Tomb Raider features the world's first real-time hair rendering technology.
AMD, in partnership with Square Enix studio Crystal Dynamics, is determined to end the era of "totally unrealistic hair" in video games. Yes, we're serious. As AMD explains, we've all been duped in the 3D era by short haircuts, updos, and even non-removable helmets, all of which are attempts to disguise the problem of unrealistic hair. Oh, the outrage! Fear not, fellow gamers, AMD's "TressFX Hair" technology signals an end to those hideous hair days.
Google on Tuesday provided a glimpse of how the world looks and feels through the eyes of someone wearing its Glass eyegear. The Google Glass project, if you're not already familiar, is an augmented reality heads mounted display (HMD) that displays information about the world around you. It lets you interact with the environment using voice commands, similar to using a smartphone.
Apple's share price continues to fall after posting a record quarter.
An apple falling from a tree branch is a good demonstration of gravity, but what does freefalling Apple stock prove? That's currently up for debate. After surging to over $700 a share prior to the iPhone 5 launch, Apple's share price has steadily declined right up until Apple announced its best quarter ever on Wednesday, at which point it went into a nosedive. What can Apple do to turn things around?
The White House responds to a petition to begin construction of a Death Star by 2016.
No matter what your stance is on politics, whether you lean left, right, or find yourself all twisted up in every which direction like a contortionist, you have to give the White House props for what might be the best response to a petition, ever. It all started when a petition for the U.S. government to secure resources and funding, and begin construction of a Death Star by 2016, collected tens of thousands of signatures. What did the White House have to say?
IBM, Samsung, and Sony were awarded more than 14,000 patents in the U.S. during 2012.
IBM on Thursday announced it received a record 6,478 patents in 2012 in the U.S., which is nearly 1,400 more than the next busiest inventor, Samsung. The achievement also extends IBM's volume patent streak to 20 years. For two decades, IBM has topped the annual list of U.S. patent recipients, extending its streak by way of more than 8,000 inventions in the past 12 months.
Global semiconductor revenues will grow 4.9 percent to $315 billion in 2013, according to IDC.
International Data Corporation (IDC) revised its global semiconductor revenues outlook for 2012 and 2013, cutting its forecast by billions of dollars based on a number of factors. The market research firm now expects global semiconductor sales to grow less than 1 percent to $304 billion in 2012, compared to a previous forecast of 4.6 percent growth to $315 billion. In 2013, IDC said it expects revenues to grow 4.9 percent to $315, down from a previous forecast of $335 billion on 6.2 percent growth.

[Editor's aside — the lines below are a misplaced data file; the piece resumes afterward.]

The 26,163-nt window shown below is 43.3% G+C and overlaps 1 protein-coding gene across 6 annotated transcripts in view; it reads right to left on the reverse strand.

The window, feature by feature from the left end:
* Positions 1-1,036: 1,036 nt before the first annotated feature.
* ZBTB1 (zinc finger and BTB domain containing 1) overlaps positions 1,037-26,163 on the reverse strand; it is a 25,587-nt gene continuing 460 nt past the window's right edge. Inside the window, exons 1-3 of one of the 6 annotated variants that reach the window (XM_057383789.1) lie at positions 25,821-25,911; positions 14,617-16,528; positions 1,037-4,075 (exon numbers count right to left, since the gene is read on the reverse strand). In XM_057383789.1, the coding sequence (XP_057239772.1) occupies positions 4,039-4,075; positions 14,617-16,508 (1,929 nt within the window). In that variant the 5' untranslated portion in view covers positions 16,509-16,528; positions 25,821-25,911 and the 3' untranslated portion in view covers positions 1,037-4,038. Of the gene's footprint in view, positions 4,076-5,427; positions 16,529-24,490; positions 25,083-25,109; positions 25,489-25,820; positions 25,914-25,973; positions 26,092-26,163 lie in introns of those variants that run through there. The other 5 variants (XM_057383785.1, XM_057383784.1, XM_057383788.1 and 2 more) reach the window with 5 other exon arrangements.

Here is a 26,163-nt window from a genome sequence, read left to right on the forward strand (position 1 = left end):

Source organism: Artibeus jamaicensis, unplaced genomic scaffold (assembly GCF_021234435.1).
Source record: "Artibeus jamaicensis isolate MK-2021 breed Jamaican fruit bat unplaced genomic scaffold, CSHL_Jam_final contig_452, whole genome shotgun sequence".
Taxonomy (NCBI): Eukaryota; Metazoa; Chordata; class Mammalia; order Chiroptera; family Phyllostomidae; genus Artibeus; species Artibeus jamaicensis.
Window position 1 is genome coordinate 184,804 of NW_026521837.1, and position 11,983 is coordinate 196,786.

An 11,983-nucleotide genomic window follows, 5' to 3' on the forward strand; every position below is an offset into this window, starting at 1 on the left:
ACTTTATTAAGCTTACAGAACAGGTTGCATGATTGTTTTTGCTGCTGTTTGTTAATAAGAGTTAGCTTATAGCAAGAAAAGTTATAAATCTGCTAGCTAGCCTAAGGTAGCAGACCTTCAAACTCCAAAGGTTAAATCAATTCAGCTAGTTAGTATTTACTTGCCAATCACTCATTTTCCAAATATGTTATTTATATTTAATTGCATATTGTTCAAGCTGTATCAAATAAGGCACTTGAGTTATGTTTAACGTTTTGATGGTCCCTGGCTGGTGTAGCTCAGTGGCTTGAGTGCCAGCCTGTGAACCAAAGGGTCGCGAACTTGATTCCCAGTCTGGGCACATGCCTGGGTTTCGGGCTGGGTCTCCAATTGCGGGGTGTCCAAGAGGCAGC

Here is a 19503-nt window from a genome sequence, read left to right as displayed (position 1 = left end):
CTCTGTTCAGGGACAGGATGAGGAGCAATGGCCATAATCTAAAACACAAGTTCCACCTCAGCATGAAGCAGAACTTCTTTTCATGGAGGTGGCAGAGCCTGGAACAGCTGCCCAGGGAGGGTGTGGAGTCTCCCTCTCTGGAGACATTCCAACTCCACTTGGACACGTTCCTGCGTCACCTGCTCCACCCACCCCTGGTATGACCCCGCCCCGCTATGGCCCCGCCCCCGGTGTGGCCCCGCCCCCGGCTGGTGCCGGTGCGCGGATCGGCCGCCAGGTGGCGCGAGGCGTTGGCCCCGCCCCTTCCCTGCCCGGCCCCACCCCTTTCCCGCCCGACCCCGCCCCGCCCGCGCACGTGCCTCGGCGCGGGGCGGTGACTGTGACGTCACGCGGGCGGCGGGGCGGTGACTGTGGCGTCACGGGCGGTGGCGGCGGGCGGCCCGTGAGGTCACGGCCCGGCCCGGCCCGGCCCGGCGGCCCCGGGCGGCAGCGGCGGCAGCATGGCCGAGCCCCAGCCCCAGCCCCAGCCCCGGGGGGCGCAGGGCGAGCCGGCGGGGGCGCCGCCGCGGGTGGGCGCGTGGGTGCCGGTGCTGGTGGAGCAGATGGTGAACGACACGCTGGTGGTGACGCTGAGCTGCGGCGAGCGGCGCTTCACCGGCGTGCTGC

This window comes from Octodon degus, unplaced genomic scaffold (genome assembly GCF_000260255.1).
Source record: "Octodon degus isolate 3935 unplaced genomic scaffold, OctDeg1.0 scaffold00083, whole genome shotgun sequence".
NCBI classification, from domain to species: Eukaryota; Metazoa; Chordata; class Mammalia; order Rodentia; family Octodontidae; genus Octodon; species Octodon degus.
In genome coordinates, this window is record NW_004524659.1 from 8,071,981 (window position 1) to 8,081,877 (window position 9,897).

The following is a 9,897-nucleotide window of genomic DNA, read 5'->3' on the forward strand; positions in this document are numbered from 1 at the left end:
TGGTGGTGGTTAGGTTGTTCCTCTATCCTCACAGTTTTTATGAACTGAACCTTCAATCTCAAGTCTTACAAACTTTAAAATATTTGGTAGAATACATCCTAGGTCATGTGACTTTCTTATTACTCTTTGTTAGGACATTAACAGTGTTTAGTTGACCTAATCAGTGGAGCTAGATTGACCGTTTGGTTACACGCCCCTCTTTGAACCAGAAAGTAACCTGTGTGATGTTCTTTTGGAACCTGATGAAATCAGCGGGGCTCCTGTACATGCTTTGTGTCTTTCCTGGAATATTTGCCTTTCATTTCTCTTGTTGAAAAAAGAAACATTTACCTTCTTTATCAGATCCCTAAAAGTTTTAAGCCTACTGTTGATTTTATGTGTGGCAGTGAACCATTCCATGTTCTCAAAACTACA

The most popular and talked-about MaxPC articles from the past year.
2012 was a crazy year for tech news. Along the way, we like to think we've been able to provide cutting-edge and relevant articles and features. Join us as we reflect on the top 12 biggest Maximum PC articles of 2012.
Note: The articles were chosen based a number of criteria: traffic, discussion, and editorial discretion. Did we get it right? Let us know in the comments below!
IBM lays out five predictions that will change computing in the next five years.
Within the next five years, PCs and cell phones will know if you're coming down with a cold or other illness, IBM says. Tiny embedded sensors will analyze orders, biomarkers, and thousands of molecules in your breath, giving doctors help in diagnosing and monitoring certain diseases and ailments, even diabetes. That's just one of five predictions IBM made as part of its seventh annual "IBM 5 in 5," which is a list of five innovations that have the potential to change the way people work, live, and interact during the next five years.
AMD will spend two-thirds less on wafers from Globalfoundries under terms of a renegotiated deal.
Everyone seems to be tightening their belts these days, including Advanced Micro Devices (AMD). Strapped for cash and in the midst of an ambitious restructuring effort, the Sunnyvale chip designer amended its Wafer Supply Agreement (WSA) with Globalfoundries. Under terms of the revised deal, AMD is only on the hook to purchase a third of the wafers it previously agreed to, though it comes at the cost of a hefty fine.